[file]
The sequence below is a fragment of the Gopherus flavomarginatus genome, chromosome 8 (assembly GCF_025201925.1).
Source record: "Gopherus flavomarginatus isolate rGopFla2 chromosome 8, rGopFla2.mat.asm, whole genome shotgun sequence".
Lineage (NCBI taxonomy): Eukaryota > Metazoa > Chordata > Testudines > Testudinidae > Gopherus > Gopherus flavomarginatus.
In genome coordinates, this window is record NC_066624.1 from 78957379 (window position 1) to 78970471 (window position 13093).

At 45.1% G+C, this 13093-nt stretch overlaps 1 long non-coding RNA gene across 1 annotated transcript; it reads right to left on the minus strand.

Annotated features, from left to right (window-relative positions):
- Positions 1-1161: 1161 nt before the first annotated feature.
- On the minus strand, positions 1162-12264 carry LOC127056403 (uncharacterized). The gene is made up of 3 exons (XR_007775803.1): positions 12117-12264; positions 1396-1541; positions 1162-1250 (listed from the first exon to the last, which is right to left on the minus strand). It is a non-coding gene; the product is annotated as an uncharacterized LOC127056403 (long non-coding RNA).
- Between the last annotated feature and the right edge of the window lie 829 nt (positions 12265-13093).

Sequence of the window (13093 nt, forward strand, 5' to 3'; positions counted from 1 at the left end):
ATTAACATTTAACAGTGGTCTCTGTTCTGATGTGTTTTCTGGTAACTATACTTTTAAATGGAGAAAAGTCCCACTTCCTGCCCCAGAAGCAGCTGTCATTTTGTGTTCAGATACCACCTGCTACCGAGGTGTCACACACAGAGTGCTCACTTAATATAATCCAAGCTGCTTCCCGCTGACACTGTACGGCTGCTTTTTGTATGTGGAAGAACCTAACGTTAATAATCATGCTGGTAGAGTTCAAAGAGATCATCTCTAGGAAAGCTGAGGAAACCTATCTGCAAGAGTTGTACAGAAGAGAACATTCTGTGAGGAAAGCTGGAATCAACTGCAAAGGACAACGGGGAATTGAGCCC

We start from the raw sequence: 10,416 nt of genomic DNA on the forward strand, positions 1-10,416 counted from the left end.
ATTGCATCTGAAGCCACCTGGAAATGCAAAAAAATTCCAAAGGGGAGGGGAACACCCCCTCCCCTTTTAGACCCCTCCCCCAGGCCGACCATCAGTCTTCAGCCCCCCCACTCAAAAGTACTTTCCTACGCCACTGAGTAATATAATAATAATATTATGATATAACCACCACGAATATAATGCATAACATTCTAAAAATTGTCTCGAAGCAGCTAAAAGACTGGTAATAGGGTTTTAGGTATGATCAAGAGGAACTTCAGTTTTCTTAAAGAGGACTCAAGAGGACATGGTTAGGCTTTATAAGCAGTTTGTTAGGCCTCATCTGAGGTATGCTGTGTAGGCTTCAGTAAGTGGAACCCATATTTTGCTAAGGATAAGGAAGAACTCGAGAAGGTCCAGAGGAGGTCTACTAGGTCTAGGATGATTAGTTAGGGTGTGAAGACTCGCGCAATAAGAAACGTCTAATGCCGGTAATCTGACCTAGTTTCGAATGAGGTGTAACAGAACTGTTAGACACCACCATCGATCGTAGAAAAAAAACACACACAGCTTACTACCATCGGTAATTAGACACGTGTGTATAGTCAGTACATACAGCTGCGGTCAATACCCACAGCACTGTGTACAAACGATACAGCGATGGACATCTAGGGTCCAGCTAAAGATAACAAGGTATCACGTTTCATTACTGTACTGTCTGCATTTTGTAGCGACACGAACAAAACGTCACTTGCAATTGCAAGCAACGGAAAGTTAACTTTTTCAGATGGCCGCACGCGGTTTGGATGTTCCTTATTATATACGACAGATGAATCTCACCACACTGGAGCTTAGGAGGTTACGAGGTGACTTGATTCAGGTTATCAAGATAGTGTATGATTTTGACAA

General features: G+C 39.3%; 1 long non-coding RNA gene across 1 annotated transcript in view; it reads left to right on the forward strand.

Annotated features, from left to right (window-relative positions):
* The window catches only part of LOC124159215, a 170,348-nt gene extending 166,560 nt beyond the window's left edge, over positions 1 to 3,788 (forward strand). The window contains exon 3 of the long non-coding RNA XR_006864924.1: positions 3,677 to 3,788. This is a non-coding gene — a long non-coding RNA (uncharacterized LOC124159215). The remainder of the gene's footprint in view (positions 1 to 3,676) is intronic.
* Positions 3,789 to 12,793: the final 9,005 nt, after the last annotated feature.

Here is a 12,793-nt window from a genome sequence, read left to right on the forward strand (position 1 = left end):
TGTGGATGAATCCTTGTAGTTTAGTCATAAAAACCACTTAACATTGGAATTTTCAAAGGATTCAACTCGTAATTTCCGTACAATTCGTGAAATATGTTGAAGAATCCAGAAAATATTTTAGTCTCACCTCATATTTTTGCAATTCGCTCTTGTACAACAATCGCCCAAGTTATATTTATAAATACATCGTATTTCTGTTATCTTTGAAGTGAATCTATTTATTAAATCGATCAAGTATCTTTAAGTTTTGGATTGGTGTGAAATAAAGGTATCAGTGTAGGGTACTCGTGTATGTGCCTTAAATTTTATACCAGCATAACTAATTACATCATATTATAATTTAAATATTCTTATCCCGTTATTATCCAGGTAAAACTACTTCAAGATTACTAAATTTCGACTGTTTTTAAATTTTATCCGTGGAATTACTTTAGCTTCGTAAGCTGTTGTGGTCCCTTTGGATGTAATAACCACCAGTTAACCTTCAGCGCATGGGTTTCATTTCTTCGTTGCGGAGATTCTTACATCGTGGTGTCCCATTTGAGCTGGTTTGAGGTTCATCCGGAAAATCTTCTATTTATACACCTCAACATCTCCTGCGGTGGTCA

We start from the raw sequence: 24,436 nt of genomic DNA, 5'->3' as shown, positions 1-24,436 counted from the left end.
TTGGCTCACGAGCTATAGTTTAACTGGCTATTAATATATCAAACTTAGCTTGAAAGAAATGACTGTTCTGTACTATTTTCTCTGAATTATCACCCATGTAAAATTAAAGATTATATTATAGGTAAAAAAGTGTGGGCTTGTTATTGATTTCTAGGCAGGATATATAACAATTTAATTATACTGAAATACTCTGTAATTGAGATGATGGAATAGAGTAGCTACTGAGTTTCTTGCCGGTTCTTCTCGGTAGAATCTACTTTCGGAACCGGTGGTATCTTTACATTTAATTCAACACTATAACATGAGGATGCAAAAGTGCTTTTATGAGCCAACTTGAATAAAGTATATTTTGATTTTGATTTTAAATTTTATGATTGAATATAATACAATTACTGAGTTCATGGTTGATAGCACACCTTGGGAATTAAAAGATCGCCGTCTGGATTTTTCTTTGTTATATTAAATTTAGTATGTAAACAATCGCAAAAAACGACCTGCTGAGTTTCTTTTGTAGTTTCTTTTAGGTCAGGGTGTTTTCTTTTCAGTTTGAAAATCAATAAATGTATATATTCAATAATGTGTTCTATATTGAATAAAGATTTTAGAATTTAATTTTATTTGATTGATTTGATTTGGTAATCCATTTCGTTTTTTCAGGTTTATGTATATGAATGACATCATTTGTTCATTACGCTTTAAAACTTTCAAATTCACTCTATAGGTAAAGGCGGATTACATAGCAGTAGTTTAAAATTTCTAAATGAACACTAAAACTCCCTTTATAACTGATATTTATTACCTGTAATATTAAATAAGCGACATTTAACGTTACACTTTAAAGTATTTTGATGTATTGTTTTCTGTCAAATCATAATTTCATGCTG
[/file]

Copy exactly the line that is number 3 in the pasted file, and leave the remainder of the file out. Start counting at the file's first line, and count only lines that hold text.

Lineage (NCBI taxonomy): Eukaryota > Metazoa > Chordata > Testudines > Testudinidae > Gopherus > Gopherus flavomarginatus.